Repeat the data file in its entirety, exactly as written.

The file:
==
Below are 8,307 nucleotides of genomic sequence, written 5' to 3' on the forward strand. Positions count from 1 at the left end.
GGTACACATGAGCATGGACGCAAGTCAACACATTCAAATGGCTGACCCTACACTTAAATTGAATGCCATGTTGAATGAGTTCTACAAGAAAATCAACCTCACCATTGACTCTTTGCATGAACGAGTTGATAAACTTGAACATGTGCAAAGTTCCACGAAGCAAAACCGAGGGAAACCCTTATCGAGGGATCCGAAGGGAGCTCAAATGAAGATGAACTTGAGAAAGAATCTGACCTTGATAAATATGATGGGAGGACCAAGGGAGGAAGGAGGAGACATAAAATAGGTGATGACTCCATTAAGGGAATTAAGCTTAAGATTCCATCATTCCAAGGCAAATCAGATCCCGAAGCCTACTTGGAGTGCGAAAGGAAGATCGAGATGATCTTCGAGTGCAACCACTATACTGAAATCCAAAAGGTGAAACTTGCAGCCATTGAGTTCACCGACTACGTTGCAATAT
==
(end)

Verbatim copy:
Below are 8,307 nucleotides of genomic sequence, written 5' to 3' on the forward strand. Positions count from 1 at the left end.
GGTACACATGAGCATGGACGCAAGTCAACACATTCAAATGGCTGACCCTACACTTAAATTGAATGCCATGTTGAATGAGTTCTACAAGAAAATCAACCTCACCATTGACTCTTTGCATGAACGAGTTGATAAACTTGAACATGTGCAAAGTTCCACGAAGCAAAACCGAGGGAAACCCTTATCGAGGGATCCGAAGGGAGCTCAAATGAAGATGAACTTGAGAAAGAATCTGACCTTGATAAATATGATGGGAGGACCAAGGGAGGAAGGAGGAGACATAAAATAGGTGATGACTCCATTAAGGGAATTAAGCTTAAGATTCCATCATTCCAAGGCAAATCAGATCCCGAAGCCTACTTGGAGTGCGAAAGGAAGATCGAGATGATCTTCGAGTGCAACCACTATACTGAAATCCAAAAGGTGAAACTTGCAGCCATTGAGTTCACCGACTACGTTGCAATAT